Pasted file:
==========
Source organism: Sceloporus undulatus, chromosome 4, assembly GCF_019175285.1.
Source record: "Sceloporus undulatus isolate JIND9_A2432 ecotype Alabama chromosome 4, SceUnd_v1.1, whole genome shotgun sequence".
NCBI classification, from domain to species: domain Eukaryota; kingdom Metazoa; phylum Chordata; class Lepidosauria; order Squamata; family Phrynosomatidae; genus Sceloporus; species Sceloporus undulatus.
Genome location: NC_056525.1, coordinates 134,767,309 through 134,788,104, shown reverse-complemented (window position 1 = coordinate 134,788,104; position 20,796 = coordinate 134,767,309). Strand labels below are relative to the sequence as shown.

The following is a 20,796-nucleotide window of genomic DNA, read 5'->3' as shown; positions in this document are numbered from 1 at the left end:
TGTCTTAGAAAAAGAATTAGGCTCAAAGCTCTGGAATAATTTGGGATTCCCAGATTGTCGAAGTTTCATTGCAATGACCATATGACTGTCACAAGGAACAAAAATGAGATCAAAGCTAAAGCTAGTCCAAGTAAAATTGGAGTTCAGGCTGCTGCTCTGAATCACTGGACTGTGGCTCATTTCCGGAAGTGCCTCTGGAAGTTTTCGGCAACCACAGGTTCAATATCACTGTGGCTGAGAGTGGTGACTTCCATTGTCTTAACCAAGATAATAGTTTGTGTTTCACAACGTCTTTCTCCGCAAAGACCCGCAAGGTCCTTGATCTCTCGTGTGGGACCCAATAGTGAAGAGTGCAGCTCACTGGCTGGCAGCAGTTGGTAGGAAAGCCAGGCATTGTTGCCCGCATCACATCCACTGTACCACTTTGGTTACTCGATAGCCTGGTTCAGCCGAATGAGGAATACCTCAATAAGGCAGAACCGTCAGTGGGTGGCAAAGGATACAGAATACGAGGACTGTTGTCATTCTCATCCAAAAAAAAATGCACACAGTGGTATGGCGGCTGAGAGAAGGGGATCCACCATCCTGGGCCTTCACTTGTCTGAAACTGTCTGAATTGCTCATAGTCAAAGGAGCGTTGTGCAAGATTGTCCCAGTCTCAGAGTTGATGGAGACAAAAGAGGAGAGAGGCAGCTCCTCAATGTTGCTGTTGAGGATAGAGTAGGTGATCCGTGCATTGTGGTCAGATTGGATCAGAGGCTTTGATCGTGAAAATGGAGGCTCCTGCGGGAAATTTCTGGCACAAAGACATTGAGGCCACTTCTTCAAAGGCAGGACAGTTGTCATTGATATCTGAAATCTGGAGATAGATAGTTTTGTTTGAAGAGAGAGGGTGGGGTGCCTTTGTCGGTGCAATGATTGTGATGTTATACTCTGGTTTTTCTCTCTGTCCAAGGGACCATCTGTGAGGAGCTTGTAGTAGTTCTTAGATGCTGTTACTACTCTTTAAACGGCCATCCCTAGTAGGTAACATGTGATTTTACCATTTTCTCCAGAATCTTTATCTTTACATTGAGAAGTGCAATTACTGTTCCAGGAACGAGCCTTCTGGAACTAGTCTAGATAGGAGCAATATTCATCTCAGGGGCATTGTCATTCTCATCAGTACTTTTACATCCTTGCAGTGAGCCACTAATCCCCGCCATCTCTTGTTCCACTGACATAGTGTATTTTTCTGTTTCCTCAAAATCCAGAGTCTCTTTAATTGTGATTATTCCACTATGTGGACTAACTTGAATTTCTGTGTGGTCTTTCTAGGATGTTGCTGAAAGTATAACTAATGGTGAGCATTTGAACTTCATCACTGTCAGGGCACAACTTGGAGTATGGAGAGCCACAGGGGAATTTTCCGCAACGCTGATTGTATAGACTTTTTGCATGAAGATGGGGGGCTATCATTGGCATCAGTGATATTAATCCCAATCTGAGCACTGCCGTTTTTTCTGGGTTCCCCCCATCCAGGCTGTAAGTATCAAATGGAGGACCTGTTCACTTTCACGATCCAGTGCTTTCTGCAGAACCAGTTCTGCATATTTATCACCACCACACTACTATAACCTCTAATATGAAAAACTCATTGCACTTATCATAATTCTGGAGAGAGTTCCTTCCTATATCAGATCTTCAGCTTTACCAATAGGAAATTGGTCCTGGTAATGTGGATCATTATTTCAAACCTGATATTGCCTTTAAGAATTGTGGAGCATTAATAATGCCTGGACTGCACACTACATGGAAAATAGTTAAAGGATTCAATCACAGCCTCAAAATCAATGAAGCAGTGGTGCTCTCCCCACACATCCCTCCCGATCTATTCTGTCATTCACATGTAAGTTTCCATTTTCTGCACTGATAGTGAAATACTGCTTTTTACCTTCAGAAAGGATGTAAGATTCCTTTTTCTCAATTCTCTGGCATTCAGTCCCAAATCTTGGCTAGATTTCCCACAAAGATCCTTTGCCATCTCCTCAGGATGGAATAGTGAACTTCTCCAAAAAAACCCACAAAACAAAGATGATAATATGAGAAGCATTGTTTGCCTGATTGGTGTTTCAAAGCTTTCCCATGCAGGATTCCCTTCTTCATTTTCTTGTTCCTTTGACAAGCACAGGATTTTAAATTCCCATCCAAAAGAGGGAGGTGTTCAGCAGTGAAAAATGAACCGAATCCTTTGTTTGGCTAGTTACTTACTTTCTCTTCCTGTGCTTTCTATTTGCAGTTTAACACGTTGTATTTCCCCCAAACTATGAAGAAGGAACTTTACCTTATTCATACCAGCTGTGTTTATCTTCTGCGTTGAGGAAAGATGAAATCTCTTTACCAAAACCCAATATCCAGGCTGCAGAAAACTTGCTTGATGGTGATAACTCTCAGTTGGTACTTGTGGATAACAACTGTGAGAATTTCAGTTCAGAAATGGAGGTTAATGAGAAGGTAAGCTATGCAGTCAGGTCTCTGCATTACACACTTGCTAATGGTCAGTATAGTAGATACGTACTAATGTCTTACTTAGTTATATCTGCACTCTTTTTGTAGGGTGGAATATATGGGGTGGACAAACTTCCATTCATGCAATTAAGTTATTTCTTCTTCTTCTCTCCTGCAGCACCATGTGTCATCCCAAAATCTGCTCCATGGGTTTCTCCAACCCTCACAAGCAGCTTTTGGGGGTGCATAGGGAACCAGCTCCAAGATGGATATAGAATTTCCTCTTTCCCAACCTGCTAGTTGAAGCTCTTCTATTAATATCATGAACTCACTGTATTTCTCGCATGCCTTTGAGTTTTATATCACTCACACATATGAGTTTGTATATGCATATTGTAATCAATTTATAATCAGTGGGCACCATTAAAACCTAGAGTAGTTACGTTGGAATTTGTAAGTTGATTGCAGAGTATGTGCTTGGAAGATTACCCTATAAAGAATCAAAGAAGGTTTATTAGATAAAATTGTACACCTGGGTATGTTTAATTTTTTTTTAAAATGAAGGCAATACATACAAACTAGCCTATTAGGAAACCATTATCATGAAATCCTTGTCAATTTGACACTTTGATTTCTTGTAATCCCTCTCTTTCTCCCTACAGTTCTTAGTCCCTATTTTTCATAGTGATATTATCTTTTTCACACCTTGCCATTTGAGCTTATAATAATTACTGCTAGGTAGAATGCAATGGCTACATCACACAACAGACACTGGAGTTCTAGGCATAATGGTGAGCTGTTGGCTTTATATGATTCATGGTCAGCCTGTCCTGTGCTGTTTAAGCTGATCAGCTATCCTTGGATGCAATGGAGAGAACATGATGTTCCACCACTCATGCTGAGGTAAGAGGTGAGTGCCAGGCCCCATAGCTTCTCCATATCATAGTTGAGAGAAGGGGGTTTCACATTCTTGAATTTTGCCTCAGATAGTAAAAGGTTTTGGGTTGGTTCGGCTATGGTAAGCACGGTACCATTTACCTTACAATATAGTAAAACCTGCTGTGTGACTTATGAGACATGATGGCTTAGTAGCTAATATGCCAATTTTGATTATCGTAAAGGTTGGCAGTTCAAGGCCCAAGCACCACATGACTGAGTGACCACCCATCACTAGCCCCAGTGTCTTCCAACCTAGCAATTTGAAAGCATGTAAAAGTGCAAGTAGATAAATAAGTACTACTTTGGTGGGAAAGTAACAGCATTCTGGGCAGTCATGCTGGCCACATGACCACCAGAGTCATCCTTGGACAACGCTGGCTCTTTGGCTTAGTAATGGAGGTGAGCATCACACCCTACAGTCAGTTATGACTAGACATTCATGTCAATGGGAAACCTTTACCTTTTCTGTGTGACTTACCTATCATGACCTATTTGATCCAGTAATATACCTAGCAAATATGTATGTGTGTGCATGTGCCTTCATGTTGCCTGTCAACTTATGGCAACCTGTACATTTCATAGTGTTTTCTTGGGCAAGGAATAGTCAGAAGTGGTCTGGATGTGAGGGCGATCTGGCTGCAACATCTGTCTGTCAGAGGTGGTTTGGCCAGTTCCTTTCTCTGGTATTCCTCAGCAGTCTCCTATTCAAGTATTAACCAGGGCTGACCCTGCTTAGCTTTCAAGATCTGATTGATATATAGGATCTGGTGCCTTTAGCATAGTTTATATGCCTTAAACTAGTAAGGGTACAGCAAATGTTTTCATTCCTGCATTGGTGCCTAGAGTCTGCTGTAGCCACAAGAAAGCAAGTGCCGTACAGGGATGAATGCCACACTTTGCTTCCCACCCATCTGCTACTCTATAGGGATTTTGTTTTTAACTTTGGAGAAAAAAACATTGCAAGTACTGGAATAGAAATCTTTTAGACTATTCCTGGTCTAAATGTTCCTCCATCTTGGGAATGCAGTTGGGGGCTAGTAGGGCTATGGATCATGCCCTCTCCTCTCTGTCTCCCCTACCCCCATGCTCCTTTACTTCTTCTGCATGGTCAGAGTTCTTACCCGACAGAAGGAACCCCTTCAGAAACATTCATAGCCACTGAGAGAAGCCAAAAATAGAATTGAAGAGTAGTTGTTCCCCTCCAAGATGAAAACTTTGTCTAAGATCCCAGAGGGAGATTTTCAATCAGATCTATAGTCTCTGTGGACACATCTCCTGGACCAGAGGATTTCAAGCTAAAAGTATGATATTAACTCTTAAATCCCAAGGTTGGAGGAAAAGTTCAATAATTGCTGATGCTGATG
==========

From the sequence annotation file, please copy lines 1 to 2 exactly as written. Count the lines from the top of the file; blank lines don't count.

Source organism: Sceloporus undulatus, chromosome 4, assembly GCF_019175285.1.
Source record: "Sceloporus undulatus isolate JIND9_A2432 ecotype Alabama chromosome 4, SceUnd_v1.1, whole genome shotgun sequence".